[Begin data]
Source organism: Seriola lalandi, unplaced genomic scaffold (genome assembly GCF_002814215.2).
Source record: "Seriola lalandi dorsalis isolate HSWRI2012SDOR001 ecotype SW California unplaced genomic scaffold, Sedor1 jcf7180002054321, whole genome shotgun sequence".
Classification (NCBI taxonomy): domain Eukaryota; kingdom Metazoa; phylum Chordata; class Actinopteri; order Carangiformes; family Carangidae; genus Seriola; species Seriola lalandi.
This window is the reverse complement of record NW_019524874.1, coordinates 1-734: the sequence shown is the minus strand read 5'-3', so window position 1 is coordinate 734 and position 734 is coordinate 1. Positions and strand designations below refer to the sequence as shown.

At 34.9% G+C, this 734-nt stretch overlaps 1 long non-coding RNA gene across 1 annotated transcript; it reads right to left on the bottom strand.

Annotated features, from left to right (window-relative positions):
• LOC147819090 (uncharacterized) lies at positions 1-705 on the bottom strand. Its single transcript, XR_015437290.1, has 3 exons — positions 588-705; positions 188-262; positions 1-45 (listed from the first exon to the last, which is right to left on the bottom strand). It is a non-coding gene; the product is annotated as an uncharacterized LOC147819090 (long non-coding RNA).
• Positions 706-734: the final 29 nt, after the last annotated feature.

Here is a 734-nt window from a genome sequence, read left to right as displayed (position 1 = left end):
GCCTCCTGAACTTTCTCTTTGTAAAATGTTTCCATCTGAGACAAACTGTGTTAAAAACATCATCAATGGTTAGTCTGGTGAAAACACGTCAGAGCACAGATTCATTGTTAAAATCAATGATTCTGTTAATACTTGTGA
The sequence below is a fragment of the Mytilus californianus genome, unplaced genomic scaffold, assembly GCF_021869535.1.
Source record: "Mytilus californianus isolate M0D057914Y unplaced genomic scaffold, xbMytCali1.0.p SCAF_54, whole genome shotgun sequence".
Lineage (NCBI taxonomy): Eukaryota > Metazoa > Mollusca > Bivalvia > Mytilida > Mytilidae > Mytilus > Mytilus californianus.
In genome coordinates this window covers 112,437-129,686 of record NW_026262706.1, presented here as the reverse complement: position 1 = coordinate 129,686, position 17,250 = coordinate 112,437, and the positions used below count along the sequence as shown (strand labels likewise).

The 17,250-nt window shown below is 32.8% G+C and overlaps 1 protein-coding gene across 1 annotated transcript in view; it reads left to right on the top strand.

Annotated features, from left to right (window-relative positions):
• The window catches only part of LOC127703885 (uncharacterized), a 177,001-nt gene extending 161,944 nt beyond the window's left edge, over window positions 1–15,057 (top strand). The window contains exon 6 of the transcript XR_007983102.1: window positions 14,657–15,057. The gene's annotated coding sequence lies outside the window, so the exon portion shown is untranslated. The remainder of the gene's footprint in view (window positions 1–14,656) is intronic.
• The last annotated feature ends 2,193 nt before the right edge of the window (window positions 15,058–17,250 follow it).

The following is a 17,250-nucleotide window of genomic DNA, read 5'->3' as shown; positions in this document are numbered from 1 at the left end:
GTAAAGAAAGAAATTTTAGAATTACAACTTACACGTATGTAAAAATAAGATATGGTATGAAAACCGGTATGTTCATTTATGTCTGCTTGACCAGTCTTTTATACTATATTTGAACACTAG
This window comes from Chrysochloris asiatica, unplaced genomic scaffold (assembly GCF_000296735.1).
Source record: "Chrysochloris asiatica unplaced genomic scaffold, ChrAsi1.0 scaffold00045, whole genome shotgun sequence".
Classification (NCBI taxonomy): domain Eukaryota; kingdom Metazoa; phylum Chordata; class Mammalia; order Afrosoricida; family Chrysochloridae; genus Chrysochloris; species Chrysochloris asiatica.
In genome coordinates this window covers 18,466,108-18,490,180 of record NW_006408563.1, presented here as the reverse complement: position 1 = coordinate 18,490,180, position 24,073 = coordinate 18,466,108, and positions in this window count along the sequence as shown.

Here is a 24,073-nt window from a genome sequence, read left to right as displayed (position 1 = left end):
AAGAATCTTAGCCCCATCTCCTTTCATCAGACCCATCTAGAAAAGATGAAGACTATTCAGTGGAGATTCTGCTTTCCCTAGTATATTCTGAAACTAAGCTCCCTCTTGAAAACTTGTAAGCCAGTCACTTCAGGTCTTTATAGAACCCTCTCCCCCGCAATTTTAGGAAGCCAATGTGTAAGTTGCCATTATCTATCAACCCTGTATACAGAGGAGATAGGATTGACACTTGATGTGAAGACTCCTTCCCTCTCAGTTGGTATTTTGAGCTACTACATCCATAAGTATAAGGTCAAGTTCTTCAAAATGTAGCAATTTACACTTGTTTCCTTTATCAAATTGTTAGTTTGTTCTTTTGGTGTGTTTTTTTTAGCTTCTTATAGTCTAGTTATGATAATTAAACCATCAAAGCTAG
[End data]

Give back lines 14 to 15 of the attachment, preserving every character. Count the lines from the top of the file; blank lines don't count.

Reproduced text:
In genome coordinates this window covers 112,437-129,686 of record NW_026262706.1, presented here as the reverse complement: position 1 = coordinate 129,686, position 17,250 = coordinate 112,437, and the positions used below count along the sequence as shown (strand labels likewise).

The 17,250-nt window shown below is 32.8% G+C and overlaps 1 protein-coding gene across 1 annotated transcript in view; it reads left to right on the top strand.